Thirty-three years ago, in 1988, in Washington, Missouri, the first Walmart Supercenter opened its doors. The store concept itself took a page from the European hypermarkets, which had begun dotting the suburban landscapes there in the mid- to late-1960s — a vast physical store footprint that sold everything from general merchandise to groceries, offering ample (and free) parking.
When Walmart reported its Q4 2020 earnings last week, CEO Doug McMillon described a very different “super” concept at the center of Walmart’s future: the “super app.” …
An article published in the Harvard Business Review in August of 2009 posed a question that many airline and travel industry CEOs are pondering 11 years later: Will videoconferencing kill business travel?
The answer in 2009 was, probably not. The answer in 2021 is far less clear.
Eleven years ago, video conferencing tech was in a very different place, even though the technology itself had come a long way from the commercial launch of Bell Lab’s Picturephone in 1964.
It was expensive — an investment that only big companies could afford to make, and mostly did so to make it…
The problem with a lot of “big” New Year’s predictions is that they’re really pretty small.
Neither one goes out on much of a limb to predict what might be coming down the pike in 2021.
Of course, there’s a lot to be said for playing it safe. …
You can see it in the quarterly earnings reports this year of just about every publicly traded company and among the list of companies that have either gone public one way or the other or have filed S-1s because they plan to do so soon.
You can see it in how investors are putting money to work in both consumer-facing and B2B startups, and how startups and incumbents are forging new partnerships to move innovation faster to market.
And you can see it in the hustle by retailers and brands large and small to pivot their businesses and business models…
In June of 2019, PYMNTS asked a national sample of 1,037 smartphone users about their interest in having a single app that would make their everyday activities easier to access and manage.
The study described the app’s functionality as a more seamless way for consumers to keep tabs on how to plan, manage, spend and send their money, and to receive funds from other sources. The app would include reminders and alerts across a variety of activities — bills to be paid, appointments to be kept, deliveries to be received, important dates to remember, what friends are doing, etc. —…
On the same day that COVID-19 cases in the U.S. topped 10 million and hit 50.5 million globally, the world got news that Pfizer and BioNTech had successfully completed Phase 3 trials of a COVID-19 vaccine on 43,000 people — and achieved an astounding 90 percent effectiveness rate.
It was a day that medical scientists and epidemiologists had been awaiting for eight long months, marking a significant scientific breakthrough for the virus that hobbled the world. And it was a stunning result.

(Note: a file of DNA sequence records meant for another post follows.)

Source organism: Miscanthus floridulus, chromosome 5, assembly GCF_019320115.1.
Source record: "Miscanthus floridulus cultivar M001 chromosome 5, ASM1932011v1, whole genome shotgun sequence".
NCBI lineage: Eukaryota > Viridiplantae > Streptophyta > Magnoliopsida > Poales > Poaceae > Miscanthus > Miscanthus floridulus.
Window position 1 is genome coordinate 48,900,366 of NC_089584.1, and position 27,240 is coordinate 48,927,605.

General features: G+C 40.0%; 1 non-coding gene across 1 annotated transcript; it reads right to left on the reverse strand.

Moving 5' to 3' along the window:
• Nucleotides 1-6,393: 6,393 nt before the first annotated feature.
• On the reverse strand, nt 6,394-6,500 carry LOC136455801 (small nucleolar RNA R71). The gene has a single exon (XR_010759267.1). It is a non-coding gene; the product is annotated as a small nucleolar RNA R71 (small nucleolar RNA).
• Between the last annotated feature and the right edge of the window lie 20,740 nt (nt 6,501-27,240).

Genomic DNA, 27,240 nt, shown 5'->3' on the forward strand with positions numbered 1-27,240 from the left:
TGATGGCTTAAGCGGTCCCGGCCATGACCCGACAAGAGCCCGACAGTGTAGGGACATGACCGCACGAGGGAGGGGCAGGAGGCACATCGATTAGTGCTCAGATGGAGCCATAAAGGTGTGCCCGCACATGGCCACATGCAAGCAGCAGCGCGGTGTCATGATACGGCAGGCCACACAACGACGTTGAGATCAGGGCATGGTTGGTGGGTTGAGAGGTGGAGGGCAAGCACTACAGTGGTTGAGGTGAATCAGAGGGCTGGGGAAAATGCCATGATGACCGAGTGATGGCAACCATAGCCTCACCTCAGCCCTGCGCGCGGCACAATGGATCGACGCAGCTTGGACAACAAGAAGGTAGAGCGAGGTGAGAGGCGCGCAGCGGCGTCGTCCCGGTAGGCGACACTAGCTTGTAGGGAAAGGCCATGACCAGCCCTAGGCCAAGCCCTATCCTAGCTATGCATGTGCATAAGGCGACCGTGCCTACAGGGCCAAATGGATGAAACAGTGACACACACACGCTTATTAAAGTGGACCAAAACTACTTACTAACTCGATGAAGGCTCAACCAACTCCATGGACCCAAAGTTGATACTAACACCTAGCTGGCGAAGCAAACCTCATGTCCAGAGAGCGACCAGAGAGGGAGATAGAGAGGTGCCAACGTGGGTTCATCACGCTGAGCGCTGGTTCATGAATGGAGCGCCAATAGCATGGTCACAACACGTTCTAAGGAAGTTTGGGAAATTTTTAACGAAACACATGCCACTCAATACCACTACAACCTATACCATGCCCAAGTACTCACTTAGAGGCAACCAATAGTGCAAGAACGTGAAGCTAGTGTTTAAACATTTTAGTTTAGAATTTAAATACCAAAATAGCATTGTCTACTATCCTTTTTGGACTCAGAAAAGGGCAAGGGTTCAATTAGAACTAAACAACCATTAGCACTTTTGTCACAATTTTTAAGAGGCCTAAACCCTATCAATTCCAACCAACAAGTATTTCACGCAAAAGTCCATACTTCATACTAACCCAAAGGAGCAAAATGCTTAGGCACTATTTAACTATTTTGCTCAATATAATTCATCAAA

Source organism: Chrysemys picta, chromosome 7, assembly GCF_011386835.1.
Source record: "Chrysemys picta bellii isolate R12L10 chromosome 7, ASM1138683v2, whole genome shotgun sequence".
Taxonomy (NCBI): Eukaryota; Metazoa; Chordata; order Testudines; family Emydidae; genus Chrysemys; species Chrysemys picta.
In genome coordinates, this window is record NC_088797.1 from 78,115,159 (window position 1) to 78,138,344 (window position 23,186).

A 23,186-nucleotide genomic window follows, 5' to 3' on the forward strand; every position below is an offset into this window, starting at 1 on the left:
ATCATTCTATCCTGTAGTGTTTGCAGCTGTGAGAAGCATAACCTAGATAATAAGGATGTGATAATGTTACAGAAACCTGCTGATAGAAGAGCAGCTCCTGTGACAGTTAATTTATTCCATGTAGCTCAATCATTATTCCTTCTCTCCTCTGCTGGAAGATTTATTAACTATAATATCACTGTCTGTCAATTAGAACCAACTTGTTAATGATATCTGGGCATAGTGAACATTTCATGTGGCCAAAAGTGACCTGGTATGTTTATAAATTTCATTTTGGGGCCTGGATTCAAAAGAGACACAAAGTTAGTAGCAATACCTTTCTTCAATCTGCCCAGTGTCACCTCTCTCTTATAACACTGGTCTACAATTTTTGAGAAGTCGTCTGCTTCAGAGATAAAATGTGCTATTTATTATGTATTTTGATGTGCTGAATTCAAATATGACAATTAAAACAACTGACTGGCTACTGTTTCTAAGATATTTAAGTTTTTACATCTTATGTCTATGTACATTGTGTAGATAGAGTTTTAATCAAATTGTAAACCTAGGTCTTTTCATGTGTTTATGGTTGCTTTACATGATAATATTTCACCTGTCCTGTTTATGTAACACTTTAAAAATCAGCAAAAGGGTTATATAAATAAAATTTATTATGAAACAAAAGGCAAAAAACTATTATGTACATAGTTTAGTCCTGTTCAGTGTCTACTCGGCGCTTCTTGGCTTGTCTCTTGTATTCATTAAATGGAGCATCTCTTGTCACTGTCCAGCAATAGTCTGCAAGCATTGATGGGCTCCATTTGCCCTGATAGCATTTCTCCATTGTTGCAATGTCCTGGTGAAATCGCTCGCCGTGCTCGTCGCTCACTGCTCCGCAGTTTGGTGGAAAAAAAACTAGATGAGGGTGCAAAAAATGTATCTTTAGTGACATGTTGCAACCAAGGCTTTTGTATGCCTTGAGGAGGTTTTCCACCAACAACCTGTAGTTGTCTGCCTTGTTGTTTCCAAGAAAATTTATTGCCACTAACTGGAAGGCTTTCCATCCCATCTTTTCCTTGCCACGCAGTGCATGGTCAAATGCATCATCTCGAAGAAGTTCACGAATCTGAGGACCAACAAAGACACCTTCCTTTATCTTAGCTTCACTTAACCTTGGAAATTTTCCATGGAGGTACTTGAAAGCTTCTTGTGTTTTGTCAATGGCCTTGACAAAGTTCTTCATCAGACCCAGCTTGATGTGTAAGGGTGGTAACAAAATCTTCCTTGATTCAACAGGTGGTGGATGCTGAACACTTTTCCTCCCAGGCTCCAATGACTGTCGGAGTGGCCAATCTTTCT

It’s one year from today: Nov. 9, 2021.
It’s been 18 months since the coronavirus swept the world and changed everything about it. But finally, the citizens of the world are ready to re-engage in the physical world the way they did in January 2020.
A widely available vaccine and FDA-approved therapeutics have given consumers the confidence that sitting together indoors, in a crowded restaurant, carries little to no risk. Neither does cheering on their favorite sports teams in a crowded stadium or booking that long-awaited vacation with family to a faraway destination.
And, boy, after 18 months of so…
“Membership has its privileges” was the nine-year ad campaign launched by American Express in 1987 to persuade consumers that it was worth it to pay an annual fee for one of its charge card products. Then, those privileges included travel, dining and hotel benefits, statement credits and spending reward points perks, along with preferred access to concert and theater tickets. As the slogan implied, being an American Express cardmember was the only way to unlock those benefits.
“Whose customer am I? And who’s going to take care me?”
Those are the questions I asked myself last week when trying to resolve an online order gone astray.
In my case, the answers were “I don’t really know” and “no one,” as far as I could tell.
As digital platforms decide what to do themselves, what to delegate to others and what businesses to fold in, they should make sure they can give their customers the right answers — which are: “you are my customer” and “I’ll look out for you.”
Won’t You Please, Please Help Me?
Consumers crave certainty, and they work pretty hard to minimize the risk of making a bad choice. That’s why once consumers find something that works, they stick with it. And it’s why other people’s thoughts and actions factor so heavily into their decision to try something new.
According to the theory of social proof, if consumers see enough people doing the same thing, others will feel comfortable following along.
Product recommendations are an…